An executive at Calvert Financial in Ashland, Mo., has admitted to using funds from the Troubled Asset Relief Program to buy a luxury condominium.
Darryl Lane Woods, the $58 million-asset company's president and majority owner, pleaded guilty on Monday to misleading federal investigators about the misuse of Tarp funds, the Special Inspector General for Tarp announced on Tuesday. Woods, who was also chairman and chief financial officer of Calvert's Mainstreet Bank, admitted that he failed to disclose that he used $381,000 to buy a condo in Fort Myers, Fla.
Woods pleaded guilty to making a false statement and agreed to have no further involvement with the banking industry without the approval of federal regulators. He faces up to one year in prison and a $100,000 fine, in addition to restitution payments.
A Mainstreet spokeswoman said the company had no comment; she declined to say whether Woods has left his posts at Mainstreet and Calvert. As of Tuesday afternoon, Mainstreet's website still listed Woods as chairman and CFO. The website also lists Woods as a licensed lender for loan applications.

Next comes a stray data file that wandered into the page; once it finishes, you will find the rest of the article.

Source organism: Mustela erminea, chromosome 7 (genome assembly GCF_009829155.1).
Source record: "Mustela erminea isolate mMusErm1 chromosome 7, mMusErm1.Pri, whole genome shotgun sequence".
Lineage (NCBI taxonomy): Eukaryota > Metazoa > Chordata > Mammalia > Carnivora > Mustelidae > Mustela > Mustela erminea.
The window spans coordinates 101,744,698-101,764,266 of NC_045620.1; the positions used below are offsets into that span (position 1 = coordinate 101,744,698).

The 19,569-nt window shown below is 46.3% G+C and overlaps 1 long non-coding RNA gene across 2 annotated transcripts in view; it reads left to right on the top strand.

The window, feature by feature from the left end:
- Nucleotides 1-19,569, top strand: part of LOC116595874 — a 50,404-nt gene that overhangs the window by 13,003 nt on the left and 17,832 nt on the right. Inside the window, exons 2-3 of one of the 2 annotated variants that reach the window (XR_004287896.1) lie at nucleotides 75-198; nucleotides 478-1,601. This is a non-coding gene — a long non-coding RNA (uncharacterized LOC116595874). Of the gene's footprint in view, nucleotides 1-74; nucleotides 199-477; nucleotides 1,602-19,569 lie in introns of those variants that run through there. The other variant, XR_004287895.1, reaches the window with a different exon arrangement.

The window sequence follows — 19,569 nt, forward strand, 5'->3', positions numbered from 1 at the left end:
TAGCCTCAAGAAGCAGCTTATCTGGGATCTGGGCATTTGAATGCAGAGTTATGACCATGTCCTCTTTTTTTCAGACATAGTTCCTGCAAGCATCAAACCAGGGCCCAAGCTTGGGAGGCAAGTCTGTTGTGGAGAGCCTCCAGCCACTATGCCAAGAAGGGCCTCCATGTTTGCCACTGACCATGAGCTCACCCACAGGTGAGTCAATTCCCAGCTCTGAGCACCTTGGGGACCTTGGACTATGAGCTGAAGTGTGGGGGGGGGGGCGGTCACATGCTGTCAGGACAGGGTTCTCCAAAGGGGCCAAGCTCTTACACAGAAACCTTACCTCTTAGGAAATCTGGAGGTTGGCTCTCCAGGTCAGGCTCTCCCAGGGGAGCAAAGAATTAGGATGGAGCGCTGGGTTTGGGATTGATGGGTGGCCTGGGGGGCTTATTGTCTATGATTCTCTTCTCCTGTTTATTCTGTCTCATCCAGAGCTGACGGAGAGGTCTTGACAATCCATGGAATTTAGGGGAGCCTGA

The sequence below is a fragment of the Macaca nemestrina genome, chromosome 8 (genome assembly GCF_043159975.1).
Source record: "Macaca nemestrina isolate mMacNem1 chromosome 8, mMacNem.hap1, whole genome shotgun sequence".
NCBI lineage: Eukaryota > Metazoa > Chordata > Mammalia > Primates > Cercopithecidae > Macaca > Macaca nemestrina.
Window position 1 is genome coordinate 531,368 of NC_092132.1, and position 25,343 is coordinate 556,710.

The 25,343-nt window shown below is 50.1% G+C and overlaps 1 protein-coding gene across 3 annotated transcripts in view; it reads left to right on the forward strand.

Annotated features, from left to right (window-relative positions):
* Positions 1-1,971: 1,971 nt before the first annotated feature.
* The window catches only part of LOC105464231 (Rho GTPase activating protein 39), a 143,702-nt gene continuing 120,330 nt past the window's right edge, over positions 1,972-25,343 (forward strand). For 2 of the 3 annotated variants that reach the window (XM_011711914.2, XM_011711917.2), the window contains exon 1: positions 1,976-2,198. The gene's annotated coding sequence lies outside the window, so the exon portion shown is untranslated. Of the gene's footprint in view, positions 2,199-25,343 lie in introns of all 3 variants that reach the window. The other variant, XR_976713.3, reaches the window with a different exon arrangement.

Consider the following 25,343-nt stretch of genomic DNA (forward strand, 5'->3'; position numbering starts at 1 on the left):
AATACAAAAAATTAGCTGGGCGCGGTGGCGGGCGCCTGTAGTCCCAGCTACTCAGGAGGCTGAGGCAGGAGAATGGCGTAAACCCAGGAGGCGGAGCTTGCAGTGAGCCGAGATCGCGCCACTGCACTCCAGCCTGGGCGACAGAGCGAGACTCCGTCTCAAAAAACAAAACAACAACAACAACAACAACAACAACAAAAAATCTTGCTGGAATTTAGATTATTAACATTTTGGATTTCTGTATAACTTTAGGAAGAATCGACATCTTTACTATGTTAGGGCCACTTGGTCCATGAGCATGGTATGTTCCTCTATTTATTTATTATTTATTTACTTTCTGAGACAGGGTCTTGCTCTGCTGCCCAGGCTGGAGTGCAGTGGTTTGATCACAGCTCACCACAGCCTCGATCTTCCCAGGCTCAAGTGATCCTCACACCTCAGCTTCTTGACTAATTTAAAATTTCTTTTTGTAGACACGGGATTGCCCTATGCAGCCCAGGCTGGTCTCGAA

Under his plea agreement, Woods would be required to leave his posts with the bank and its holding company at the time of his sentencing, but could remain majority owner of Calvert by placing his shares in a blind trust, said Don Ledford, a spokesman the U.S. Attorney's Office for the Western District of Missouri, which prosecuted the case.
"The purpose of Tarp is to promote financial stability and lending in a time of national economic crisis, not to bankroll the purchase of luxury vacation properties for bank executives," said Christy Romero, Special Inspector General for Tarp, in a press release announcing the guilty plea.
Calvert received about $1 million of Tarp funds in January 2009. Woods bought the condo less than a month later. On Feb. 9, three days after the government began requiring Tarp recipients to disclose how they intended to spend the funds, Calvert issued a disclosure that failed to mention the condo.
In June 2012, the Federal Reserve Board issued an enforcement action against Calvert requiring it to raise capital and improve board oversight. The company had a Tier 1 leverage ratio of 9.35% and a total risk-based capital ratio of 16.71% as of June 30, according to the Federal Deposit Insurance Corp.